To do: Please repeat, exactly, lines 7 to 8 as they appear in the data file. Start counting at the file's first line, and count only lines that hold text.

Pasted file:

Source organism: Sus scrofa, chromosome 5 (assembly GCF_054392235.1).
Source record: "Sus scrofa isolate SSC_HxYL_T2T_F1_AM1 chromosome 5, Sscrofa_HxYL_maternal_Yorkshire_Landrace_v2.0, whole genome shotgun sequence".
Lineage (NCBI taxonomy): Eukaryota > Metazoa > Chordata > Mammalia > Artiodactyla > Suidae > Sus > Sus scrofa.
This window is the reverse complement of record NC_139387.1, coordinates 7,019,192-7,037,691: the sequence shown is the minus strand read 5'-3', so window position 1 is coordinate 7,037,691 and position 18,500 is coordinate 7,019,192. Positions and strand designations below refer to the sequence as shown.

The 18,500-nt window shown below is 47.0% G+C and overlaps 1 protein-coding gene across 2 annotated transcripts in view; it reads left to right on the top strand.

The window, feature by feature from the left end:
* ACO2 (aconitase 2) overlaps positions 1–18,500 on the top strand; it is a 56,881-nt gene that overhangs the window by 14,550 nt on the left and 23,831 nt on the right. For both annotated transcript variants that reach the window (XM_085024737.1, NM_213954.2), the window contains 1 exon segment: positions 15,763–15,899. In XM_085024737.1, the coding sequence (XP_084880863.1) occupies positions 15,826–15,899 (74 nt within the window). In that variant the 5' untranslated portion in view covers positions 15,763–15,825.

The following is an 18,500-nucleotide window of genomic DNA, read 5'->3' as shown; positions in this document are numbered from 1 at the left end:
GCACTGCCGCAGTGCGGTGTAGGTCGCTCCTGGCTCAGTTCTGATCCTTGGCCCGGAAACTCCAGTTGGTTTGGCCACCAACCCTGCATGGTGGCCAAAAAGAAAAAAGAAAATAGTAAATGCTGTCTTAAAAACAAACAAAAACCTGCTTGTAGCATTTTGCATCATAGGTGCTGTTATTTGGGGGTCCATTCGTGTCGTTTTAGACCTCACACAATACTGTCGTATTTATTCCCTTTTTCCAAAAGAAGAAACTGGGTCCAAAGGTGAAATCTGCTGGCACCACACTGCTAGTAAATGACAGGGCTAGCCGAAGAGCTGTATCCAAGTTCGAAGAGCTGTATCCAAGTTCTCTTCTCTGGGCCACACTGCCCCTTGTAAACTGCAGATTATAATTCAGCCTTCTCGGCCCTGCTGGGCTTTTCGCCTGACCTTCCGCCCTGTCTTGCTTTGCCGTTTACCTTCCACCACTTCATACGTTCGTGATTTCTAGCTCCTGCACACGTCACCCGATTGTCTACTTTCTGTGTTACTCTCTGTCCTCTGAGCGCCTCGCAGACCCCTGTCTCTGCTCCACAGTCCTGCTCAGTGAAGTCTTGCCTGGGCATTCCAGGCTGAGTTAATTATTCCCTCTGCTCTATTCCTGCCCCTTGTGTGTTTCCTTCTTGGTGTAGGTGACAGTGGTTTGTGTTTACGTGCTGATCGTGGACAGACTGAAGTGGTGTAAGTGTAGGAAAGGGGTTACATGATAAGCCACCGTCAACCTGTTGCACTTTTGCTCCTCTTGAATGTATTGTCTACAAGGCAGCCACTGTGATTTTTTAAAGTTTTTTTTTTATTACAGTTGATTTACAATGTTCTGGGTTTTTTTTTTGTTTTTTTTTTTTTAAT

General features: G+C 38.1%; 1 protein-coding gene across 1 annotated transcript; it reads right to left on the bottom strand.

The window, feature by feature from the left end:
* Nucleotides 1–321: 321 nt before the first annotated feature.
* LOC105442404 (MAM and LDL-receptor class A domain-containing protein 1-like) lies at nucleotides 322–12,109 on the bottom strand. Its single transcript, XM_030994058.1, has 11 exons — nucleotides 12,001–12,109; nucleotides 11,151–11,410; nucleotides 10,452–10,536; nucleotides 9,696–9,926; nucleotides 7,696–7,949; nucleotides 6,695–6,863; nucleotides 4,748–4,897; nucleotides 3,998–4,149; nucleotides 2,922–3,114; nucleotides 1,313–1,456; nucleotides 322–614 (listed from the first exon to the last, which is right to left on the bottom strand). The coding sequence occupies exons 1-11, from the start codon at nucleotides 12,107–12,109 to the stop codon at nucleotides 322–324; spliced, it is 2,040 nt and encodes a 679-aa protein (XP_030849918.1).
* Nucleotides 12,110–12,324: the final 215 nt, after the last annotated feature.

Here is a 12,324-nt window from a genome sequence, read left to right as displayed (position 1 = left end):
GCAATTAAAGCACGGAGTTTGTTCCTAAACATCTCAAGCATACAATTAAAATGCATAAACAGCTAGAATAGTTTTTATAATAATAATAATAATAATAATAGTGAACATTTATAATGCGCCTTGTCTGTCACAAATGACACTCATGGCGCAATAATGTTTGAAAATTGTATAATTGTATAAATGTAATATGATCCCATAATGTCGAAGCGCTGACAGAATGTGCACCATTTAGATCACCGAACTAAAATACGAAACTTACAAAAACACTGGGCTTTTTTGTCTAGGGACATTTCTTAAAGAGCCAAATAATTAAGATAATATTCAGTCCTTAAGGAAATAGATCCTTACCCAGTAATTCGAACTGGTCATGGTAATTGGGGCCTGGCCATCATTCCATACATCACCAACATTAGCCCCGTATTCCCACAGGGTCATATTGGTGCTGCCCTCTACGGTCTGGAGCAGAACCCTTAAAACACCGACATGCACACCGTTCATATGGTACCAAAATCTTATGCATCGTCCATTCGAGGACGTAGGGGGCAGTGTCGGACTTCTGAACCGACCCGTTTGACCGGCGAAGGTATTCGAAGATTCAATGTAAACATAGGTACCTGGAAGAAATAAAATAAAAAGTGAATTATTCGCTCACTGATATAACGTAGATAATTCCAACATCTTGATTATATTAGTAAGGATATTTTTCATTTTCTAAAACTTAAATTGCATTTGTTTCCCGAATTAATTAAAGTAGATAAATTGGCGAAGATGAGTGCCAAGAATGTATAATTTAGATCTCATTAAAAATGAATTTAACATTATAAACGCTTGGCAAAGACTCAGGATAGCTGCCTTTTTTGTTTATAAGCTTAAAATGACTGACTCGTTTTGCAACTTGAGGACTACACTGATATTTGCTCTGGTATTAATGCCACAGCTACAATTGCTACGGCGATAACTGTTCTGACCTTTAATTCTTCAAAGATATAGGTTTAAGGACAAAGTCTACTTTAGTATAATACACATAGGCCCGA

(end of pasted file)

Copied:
* ACO2 (aconitase 2) overlaps positions 1–18,500 on the top strand; it is a 56,881-nt gene that overhangs the window by 14,550 nt on the left and 23,831 nt on the right. For both annotated transcript variants that reach the window (XM_085024737.1, NM_213954.2), the window contains 1 exon segment: positions 15,763–15,899. In XM_085024737.1, the coding sequence (XP_084880863.1) occupies positions 15,826–15,899 (74 nt within the window). In that variant the 5' untranslated portion in view covers positions 15,763–15,825.

The following is an 18,500-nucleotide window of genomic DNA, read 5'->3' as shown; positions in this document are numbered from 1 at the left end: